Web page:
I continue turning over my file of Ernest’s letters and

time:2023-11-30 18:10:22source:rnaedit:news

"Very well, then," said Grace, coldly, "it is right you should also read his answer. I'll bring it you."

I continue turning over my file of Ernest’s letters and

"Not to-day, miss, if you please. There is no need. I know him: he is too much of a man to marry one girl when he loves another; and 'tis you he loves, and I hope you will be happy together."

I continue turning over my file of Ernest’s letters and

A few quiet tears followed these brave words, and Grace looked at her askant, and began to do her justice.

I continue turning over my file of Ernest’s letters and

"Ah!" said she, with a twinge of jealousy. "you know him better than I. You have answered for him, in his very words. Yet you can't love him as I do. I hope you are not come to ask me to give him up again, for I can't." Then she said, with quick defiance, "Take him from me, if you can." Then, piteously, "And if you do, you will kill me."

"Dear heart, I came of no such errand. I came to tell you I know how generous you have been to me, and made me your friend till death; and, when a Dence says that, she means it. I have been a little imprudent: but not so very. First word I said to him, in this very house, was, 'Are you really a workman?' I had the sense to put that question; for, the first moment I clapped eyes on him, I saw my danger like. Well, he might have answered me true; but you see he didn't. I think I am not so much to blame. Well, he is the young squire now, and no mate for me; and he loves you, that are of his own sort. That is sure to cure me--after a while. Simple folk like me aren't used to get their way, like the gentry. It takes a deal of patience to go through the world. If you think I'll let my heart cling to another woman's sweetheart--nay, but I'd tear it out of my breast first. Yes, I dare say, it will be a year or two before I can listen to another man's voice without hating him for wooing of me; but time cures all that don't fight against the cure. And YOU'LL love me a little, miss, now, won't you? You used to do, before I deserved it half as well as I do to-day."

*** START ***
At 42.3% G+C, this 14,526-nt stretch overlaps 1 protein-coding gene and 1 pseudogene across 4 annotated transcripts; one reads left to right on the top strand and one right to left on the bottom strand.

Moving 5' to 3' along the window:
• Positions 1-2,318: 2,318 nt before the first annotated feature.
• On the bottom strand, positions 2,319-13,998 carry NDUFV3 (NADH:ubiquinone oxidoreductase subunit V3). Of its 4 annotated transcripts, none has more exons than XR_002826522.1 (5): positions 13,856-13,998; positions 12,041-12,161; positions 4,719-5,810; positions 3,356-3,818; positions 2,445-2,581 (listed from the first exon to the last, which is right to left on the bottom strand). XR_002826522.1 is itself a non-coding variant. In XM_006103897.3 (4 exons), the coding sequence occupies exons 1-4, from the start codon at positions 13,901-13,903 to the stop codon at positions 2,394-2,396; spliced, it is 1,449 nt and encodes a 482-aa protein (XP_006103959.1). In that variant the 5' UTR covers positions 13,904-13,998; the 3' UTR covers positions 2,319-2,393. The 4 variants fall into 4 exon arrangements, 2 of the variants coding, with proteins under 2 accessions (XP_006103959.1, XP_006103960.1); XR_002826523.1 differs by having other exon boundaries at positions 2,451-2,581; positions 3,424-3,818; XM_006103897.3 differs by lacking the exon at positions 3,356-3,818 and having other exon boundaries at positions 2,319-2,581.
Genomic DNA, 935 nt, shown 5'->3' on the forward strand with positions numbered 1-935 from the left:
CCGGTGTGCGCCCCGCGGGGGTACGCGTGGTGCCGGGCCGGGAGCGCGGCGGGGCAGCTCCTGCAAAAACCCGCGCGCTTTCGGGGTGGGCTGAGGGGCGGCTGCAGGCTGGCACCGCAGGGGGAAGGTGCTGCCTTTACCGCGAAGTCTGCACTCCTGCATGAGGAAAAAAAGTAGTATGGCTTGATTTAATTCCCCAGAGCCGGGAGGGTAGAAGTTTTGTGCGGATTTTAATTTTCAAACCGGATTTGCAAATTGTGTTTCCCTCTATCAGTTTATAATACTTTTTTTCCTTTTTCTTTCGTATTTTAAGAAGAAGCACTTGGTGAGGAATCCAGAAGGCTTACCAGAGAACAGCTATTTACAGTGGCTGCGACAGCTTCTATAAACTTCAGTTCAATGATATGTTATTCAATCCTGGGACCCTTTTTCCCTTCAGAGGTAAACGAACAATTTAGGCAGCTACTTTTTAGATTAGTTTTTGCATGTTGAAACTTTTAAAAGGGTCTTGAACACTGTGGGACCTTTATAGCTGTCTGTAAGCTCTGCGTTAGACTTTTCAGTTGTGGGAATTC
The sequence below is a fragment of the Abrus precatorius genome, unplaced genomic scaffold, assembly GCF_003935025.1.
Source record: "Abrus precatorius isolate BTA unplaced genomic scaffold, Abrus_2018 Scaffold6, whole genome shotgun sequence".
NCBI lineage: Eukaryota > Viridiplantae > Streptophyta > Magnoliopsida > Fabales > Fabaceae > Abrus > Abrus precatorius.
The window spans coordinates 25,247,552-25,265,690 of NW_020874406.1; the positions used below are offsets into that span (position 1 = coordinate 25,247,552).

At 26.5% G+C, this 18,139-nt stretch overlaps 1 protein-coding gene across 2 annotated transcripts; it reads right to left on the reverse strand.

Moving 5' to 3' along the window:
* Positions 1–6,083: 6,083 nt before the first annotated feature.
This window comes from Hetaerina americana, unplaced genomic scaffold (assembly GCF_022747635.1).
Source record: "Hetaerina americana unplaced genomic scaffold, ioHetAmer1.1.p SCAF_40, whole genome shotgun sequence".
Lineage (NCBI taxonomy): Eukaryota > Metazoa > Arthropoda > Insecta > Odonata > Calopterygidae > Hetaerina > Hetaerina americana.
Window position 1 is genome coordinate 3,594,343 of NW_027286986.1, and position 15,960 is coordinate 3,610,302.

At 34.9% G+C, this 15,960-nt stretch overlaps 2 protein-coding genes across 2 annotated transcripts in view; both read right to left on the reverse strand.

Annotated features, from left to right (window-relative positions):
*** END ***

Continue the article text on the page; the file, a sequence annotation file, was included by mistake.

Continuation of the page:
"Of course I shall love you, my poor Jael. But what is my love, compared with that you are now giving up so nobly?"

"It is not much," said Jael, frankly; "but 'a little breaks a high fall.' And I'm one that can only enjoy my own. Better a penny roll with a clear conscience, than my neighbor's loaf. I'd liever take your love, and deserve it, than try to steal his."

All this time Grace was silently watching her, to see if there was any deceit, or self-deceit, in all this; and, had there been, it


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